ORDINARILY, people want to include the entire promotional committee of an organization and all of a project’s sponsors in a story. In fact, people frequently want to include the names of all of an event’s organizers, sponsors and volunteers in a single Colorado Central calendar item.

Which is good, right? In fact, this small town sense of fair play is actually rather extraordinary when you think about it.

Although I suspect I owe Mr. Salisbury and Mr. Murdock apologies for seeing a silver lining in Colorado Central’s blunder, this incident actually cheered me up a little. (Probably because Ed graciously took credit for this gaff.)

Otherwise, this summer has been pretty trying. Salida has been exceptionally busy this season. There are people everywhere, with their engines revving and their cell phones ringing; turning in front of me on the highway; standing indecisively in the streets, unsure about where to go; and blocking sidewalks and store aisles.

This place is not like it used to be. There are buildings going up and buildings coming down. It takes more money to live here, so I’m working more hours, and multi-tasking more than I feel comfortable with, and trying to understand all those modern things people expect me to know — like how to use cell phones, e-mail attachments, Facebook, and U-tube.

MEANWHILE, I keep trying to stay informed about news, books, community events, and local, state and national politics (mostly because I have jobs which require it). Yet I keep letting important priorities pass by. I seldom seem to have enough time to stop for anything: a parade, a concert, a dinner, a birthday, an anniversary, or even a visit.

Salida has become a happening place. But I can barely keep up with all of the things that should be going into our calendar — let alone attend any of them.

Time is of the essence, but I never seem to have any. Or at least that’s how I feel.

On the other hand, I also feel like I’m wasting my time, that I’m not keeping up, and not accomplishing what I should be accomplishing.

Life in the 21st century seems to be getting more and more complex — and exhausting.

And as for mistakes?

Ahhhh, the possibilities….

McCain and Obama agree that there have been serious mistakes made in Iraq (even though they don’t agree on what they were). These days, mortgages are shaky; foreclosures are routine; gas prices are high; food prices are rising; and American’s health care costs are the highest in the world.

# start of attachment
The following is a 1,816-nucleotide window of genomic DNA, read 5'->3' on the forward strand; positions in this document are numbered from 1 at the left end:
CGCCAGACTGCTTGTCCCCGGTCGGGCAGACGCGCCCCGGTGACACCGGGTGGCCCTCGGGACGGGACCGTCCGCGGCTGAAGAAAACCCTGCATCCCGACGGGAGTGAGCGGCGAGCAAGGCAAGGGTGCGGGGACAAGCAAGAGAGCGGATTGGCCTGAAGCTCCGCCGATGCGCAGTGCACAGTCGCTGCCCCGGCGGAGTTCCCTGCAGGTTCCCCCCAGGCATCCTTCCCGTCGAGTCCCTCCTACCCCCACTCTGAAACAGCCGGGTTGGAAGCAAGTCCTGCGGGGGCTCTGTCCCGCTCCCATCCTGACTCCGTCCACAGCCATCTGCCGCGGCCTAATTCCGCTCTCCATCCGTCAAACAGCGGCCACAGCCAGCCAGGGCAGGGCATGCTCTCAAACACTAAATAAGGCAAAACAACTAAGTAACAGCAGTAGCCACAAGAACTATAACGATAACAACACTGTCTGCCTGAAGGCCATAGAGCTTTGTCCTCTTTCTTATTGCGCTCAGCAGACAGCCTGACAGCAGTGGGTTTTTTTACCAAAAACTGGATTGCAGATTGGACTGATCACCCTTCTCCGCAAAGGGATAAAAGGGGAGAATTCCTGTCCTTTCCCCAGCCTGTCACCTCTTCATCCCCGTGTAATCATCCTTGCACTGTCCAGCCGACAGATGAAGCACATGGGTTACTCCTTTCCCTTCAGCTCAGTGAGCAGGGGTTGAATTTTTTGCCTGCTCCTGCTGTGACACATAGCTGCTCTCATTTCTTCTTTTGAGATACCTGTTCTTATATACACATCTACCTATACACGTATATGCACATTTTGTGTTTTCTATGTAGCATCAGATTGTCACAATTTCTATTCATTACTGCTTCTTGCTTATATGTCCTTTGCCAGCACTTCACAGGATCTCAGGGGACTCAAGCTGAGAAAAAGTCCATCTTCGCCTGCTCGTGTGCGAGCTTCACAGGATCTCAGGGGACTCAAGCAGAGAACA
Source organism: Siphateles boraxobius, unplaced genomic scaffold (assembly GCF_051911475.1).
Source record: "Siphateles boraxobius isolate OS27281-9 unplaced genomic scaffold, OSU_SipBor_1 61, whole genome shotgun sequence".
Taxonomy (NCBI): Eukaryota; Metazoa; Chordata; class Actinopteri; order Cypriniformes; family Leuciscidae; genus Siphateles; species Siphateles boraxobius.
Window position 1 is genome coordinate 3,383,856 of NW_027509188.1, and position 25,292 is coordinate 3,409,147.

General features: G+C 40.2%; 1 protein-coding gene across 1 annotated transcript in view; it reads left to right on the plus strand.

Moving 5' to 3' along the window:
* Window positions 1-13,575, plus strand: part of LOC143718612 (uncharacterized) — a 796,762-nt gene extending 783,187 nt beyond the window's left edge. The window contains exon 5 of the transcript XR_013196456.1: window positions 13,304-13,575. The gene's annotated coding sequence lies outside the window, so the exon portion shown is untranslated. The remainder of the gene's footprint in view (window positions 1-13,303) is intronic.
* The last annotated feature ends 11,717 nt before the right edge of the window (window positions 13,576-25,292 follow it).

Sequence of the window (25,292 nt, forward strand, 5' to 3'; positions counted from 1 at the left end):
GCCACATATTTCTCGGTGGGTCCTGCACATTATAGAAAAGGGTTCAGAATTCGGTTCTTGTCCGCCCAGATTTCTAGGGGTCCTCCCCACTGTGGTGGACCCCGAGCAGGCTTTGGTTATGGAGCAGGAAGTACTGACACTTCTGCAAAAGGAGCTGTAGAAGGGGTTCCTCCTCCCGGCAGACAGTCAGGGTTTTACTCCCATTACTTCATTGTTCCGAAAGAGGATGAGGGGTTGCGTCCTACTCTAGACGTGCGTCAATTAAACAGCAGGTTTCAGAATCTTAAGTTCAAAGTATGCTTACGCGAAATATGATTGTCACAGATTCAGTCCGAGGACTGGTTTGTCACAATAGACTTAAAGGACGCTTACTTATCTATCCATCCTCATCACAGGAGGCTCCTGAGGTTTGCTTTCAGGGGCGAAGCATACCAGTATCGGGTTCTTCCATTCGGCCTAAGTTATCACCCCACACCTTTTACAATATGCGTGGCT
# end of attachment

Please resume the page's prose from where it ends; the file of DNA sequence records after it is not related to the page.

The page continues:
Former Texas Senator and McCain adviser, Phil Gramm, says we’re a country of whiners, and he’s right. A lot of Americans are whining. But the Republicans sure don’t offer much help when people lose their jobs, their homes, their savings, their health insurance, or their pensions.

It seems to me that when people end up down and out, they do what they have to do. They get by without health care and housing; they live in alleys; rummage through trash cans; wash in public restrooms, and sleep in parks. If the Republicans don’t like that, then they should build shelters, provide jobs, and make affordable housing and health care a priority.

As a Democrat, I’m incensed by the Republicans’ favorite solutions to everything: anger, disdain, and a good old-fashioned lecture.

Are you worried about money? According to John McCain and President Bush America’s economic problems are merely “psychological.” All we need to succeed is more confidence.

On the other hand, it’s not like I have any easy three-step plan for turning things around, either.

So where do we go from here?

John F. Kennedy said, “This administration intends to be candid about its errors. For as a wise man once said ‘An error does not become a mistake until you refuse to correct it.’ We intend to accept full responsibility for our errors; and we expect you to point them out when we miss them.”

CLEARLY IT’S IMPORTANT to correct our mistakes. But how are we supposed to recognize them? I suspect that even Kennedy didn’t always agree when someone said he had made one. It’s hard to see your mistakes, and it’s even harder to admit them.

I think it’s important to recognize that we are human and fallible and sometimes wrong. And I think it’s important to acknowledge our mistakes and try to rectify them. But I doubt doing so would help you become President.

We want a President who’s confident, charismatic, charming, strong, congenial…. Not one who’s always nattering on about his mistakes.

Mostly, however, we want a candidate who says what we want to hear.

Why? Because we know what we want, and what we think — about Iraq, Iran, China, stem cell research, abortion, torture, free trade, FISA, global warming, and oil drilling.

But how do we know?

Well…. We must have learned it the same way we found out that Saddam Hussein had weapons of mass destruction and Patsy Ramsey killed her daughter.

After reflecting upon the nature of mistakes, I can only conclude that no matter whom we elect to represent us — here at home and in Washington — we will never have a shortage of mistakes to contemplate.